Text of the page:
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7.30.2011

THE LAND OF DISAPPOINTMENT

"It's okay honey, you can let it all out.  I know you've been hurt and I know you're angry and confused.  So, go ahead and let it out.  It does a soul good to let the waters run once in awhile - the healing waters." - The large black woman, Elousa, said to Mack when he first entered the shack to meet her, a symbolic portrait of God (The book, The Shack).  That probably describes me now.  Right where I am - the healing waters.  I went to church Sunday, a new church, still on the quest to find a church home.  My attendance has been down the past 6 weeks.  There are a myriad of reasons why, but none of them fully capture the whole truth.  I scraped away at that to reveal this place of disappointment I am in with the church.  I spent all my growing up years in the church, and then was married for 25 years to someone in the pastorate.  The last 10 years of church ministry I began to crave pure church - less programs, more authentic people, less obligation and rules, more grace and love, less administration, less buildings, a purer view of God unobstructed by humanness.  I wanted true worship.  I wanted God untouched, unadulterated, unphotoshopped by religion and the church.  So before I think my disappointment with the church hinges purely on my divorce experience, it's that plus a journey I was on previous to divorce.  Divorce highlighted it.  It brought the lights of Las Vegas to it.  I'm not sure if there are levels of the divorce experience within the church (although I think there are but that's another blog post).  But being a former pastor and wife created a variable, a dynamic to it.  It added a complex component beyond the complexity of divorce that already exists.  My new husband asked me what I thought about church.  "Disappointed," I replied, "and not done working through my disappointment." I said with sadness, hurtness even bewilderment singing through the words.  I have found divorce in the church as a former pastor's wife a very lonely, silently condemning place.  The one former parishioner I told of my separation and ultimate divorce, was our last church's former church board chairman, a dear and close friend for 7 years.  He stayed close till my quick remarriage.  No one (we pastored for 25 years), barring one person who called me and asked, "So how do you have a relationship with God now?" and a friend of mine in the church who sent me somewhat preachy verses via texts weekly but has declined my invite to sit and talk, has called or emailed or written.  My life was invested in their lives, but the response has been cold and silent.  At first I tried to shrug it off.  Possibly people did not know what to say (probably somewhat true).  I knew it had to disappoint, disturb, confuse or even anger some.  No doubt it left some with some unresolved issues.  I tried to give grace in that regard.  But that no one reached out in love or care has left me stunned, disappointed and discouraged about the church in general.  I went on with my husband's question, "Disappointed I am deeply in the church.  But, not in God.  I feel close to Him and continue to want more of Him."  I have seen God clearly in my life post-divorce and in remarriage - both in tangible and intangible ways.  So much so that it has humbled me.  The love God has continually shown me has been a rich portrait of his presence in the midst of this event.  My husband went on, "Do you  want connections in the church?  Does it bother you not to have them?", he asked.  "Not yet it doesn't." I replied, "I had deep connections all my life in church and no one came forward."  Until recently, I have let that deep hurt, that disappointment lie still.  But now I think it's time to let it out - the questions, the wrestling with it, the tears which can lead to healing.  Soon after I remarried, my dear friend, the former church board chairman, quit calling or returning my calls.  I began to wonder by the silence of him and others if somehow they assumed my quick remarriage was the result of an affair I had been having while previously married.  I knew that wasn't true and God knew it wasn't true.  I couldn't and wouldn't defend myself to other people.  That seemed a defensive move.  I wondered too if I was being blamed in the divorce as former church people (and most of humanity's bent) had to find justification, blame for their ex-pastor's divorce.  I was and continue to be somewhat convenient to blame.  If I am blamed that allows them not to have to wrestle with the issue of divorce and God or to view their pastor as human, flawed. What they really don't want to believe or maybe even know, is that our divorce was a joint decision, a mutual understanding, an angst conclusion stemming years and years in the making. It has also been very personal and private, something my ex husband and I decided not to share with others.  We are not mud slingers with each other, nor to others about each other.  Sometimes people close to me will ask why I don't tell some things about my former mate, why I don't defend myself.  It's just not how I operate, never have.  I continue to hear God's voice say, let me handle others, let it go even the unfairness.  So I let the healing waters come hoping they will remove the disappointment, the hurt and heal the wound.  The land of disappointment is not where I want to stay.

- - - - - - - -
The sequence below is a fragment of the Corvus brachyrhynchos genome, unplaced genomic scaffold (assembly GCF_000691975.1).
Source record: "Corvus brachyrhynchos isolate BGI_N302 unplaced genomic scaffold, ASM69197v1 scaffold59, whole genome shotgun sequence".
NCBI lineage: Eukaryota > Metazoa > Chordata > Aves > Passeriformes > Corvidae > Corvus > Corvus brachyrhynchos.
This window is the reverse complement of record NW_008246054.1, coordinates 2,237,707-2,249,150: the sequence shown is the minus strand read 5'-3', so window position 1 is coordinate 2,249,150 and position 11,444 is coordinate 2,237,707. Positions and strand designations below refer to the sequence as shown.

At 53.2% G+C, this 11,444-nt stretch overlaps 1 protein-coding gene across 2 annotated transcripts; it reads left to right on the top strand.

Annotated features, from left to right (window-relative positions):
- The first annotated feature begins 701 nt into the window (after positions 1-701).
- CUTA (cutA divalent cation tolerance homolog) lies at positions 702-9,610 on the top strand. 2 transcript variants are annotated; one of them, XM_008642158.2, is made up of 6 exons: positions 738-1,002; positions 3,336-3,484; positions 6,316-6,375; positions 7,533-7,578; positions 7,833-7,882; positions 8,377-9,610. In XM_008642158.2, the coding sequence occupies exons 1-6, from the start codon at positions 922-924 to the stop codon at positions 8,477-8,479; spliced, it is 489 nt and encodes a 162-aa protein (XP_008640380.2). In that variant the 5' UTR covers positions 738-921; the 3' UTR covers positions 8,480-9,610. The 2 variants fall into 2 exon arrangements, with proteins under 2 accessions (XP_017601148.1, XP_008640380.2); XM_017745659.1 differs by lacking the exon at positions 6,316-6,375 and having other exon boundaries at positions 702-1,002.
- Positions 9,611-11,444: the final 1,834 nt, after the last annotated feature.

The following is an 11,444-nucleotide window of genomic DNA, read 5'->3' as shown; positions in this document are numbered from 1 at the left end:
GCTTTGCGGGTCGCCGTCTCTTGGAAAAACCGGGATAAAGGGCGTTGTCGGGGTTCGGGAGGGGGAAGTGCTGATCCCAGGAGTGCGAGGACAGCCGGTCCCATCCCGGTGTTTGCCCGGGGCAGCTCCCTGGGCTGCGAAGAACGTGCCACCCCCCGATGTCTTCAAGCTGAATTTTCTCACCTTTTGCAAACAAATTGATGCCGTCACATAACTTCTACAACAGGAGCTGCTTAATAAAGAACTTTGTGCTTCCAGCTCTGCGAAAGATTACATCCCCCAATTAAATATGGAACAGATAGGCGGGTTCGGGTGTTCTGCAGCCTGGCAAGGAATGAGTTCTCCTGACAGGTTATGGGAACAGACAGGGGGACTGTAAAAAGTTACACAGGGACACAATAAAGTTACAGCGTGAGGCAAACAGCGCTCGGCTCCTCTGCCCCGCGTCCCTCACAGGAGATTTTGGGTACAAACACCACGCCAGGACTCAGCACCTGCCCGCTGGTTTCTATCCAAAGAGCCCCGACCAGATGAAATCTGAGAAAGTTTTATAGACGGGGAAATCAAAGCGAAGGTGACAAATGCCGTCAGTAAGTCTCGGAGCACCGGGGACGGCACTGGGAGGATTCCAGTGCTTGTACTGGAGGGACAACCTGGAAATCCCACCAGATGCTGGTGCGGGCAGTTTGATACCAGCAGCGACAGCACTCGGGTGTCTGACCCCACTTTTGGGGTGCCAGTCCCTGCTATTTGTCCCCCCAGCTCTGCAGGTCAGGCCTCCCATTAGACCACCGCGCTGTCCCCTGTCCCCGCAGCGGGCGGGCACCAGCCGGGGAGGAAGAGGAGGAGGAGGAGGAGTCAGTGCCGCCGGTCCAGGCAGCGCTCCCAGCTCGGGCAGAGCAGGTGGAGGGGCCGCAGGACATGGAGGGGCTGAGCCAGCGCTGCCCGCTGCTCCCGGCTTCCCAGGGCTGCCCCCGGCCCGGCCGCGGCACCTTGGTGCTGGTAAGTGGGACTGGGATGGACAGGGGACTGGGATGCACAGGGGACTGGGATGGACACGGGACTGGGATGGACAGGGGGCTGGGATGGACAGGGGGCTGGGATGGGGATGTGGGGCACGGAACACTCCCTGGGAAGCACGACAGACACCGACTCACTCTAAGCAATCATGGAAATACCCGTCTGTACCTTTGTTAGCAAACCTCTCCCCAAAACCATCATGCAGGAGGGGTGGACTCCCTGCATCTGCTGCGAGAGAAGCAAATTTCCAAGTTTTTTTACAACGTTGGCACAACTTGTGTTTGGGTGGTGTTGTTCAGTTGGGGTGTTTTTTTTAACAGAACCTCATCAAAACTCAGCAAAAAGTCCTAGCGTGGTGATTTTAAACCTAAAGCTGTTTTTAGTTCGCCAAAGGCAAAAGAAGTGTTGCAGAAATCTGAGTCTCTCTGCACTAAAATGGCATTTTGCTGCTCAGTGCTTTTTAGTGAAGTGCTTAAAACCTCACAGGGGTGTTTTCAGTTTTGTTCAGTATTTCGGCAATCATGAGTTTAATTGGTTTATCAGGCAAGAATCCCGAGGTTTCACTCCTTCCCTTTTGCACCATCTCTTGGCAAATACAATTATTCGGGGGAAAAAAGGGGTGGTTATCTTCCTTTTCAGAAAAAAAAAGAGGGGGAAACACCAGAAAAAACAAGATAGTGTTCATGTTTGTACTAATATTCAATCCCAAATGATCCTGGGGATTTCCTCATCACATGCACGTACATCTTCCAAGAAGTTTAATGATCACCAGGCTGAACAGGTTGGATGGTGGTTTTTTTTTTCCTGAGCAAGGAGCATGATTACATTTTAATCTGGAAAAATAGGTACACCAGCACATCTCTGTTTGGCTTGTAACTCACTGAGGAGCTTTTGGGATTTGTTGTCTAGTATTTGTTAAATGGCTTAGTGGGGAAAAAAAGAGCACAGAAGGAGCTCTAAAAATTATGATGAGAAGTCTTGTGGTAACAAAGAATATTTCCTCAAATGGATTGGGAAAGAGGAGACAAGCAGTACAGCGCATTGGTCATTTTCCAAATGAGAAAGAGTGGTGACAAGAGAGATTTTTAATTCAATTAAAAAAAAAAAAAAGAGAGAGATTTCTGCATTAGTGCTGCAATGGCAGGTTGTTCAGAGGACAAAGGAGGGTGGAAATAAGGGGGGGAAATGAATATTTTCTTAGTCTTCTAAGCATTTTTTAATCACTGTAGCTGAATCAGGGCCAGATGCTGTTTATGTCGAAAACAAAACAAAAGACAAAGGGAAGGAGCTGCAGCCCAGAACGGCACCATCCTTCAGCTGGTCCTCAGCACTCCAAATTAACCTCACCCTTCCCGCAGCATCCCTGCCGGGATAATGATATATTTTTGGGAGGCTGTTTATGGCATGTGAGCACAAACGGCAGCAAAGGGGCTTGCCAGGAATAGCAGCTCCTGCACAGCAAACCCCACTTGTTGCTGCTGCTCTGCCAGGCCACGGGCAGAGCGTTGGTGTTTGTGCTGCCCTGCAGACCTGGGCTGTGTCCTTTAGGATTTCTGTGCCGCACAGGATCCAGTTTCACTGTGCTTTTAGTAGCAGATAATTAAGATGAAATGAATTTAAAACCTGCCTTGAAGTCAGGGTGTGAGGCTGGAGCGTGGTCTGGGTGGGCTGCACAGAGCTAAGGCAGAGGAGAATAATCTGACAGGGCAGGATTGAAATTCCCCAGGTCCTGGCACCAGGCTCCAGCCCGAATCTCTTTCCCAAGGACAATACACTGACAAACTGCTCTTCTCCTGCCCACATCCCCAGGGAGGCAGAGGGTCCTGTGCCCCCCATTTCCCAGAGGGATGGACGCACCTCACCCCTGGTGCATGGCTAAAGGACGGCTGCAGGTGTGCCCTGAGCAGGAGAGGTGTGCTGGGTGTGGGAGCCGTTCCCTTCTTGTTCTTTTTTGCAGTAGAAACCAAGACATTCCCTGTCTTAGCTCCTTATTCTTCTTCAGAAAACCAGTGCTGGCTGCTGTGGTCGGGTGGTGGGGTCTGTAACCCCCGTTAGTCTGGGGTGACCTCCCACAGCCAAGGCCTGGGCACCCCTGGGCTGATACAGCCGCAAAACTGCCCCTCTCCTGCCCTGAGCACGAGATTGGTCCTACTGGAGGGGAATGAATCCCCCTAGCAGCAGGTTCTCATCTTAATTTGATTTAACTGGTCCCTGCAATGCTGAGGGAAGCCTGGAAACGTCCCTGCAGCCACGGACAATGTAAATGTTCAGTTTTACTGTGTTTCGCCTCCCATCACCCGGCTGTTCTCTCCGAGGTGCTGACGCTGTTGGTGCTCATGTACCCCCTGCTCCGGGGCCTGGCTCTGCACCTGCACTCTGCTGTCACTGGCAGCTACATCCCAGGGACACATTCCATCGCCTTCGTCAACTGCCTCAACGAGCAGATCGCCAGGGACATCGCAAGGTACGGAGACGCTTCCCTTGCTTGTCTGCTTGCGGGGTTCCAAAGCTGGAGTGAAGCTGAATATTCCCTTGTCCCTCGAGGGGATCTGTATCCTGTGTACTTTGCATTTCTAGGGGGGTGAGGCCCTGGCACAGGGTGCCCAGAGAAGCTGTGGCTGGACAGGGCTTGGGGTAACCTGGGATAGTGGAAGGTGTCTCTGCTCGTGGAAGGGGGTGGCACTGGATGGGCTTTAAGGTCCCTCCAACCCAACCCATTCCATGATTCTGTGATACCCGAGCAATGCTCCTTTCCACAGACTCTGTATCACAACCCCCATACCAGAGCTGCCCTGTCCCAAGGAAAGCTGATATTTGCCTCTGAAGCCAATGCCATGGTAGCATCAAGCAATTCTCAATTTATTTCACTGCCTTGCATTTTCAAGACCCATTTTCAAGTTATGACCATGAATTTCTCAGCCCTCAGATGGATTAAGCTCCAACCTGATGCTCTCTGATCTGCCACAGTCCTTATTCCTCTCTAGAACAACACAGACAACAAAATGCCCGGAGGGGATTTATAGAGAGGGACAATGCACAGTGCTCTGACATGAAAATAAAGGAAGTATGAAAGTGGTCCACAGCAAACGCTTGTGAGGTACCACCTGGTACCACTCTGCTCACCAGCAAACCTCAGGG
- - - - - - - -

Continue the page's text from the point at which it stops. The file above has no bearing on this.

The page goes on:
2 comments:

  1. Ah my friend, just know that this battle buddy is here to walk with you through all your journey's. Not in front of you, nor behind you, but beside you as my friend:)

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  2. and That my friend, is why I love you!

    ReplyDelete